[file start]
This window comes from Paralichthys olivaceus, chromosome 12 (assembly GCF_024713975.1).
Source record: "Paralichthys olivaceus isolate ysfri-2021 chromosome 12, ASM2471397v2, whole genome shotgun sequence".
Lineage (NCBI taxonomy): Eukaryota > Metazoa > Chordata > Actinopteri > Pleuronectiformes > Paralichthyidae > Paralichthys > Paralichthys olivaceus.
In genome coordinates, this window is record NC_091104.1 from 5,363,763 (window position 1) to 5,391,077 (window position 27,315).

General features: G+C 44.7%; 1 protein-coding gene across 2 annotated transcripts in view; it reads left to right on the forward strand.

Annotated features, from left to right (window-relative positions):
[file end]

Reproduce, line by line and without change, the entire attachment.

This window comes from Paralichthys olivaceus, chromosome 12 (assembly GCF_024713975.1).
Source record: "Paralichthys olivaceus isolate ysfri-2021 chromosome 12, ASM2471397v2, whole genome shotgun sequence".
Lineage (NCBI taxonomy): Eukaryota > Metazoa > Chordata > Actinopteri > Pleuronectiformes > Paralichthyidae > Paralichthys > Paralichthys olivaceus.
In genome coordinates, this window is record NC_091104.1 from 5,363,763 (window position 1) to 5,391,077 (window position 27,315).

General features: G+C 44.7%; 1 protein-coding gene across 2 annotated transcripts in view; it reads left to right on the forward strand.

Annotated features, from left to right (window-relative positions):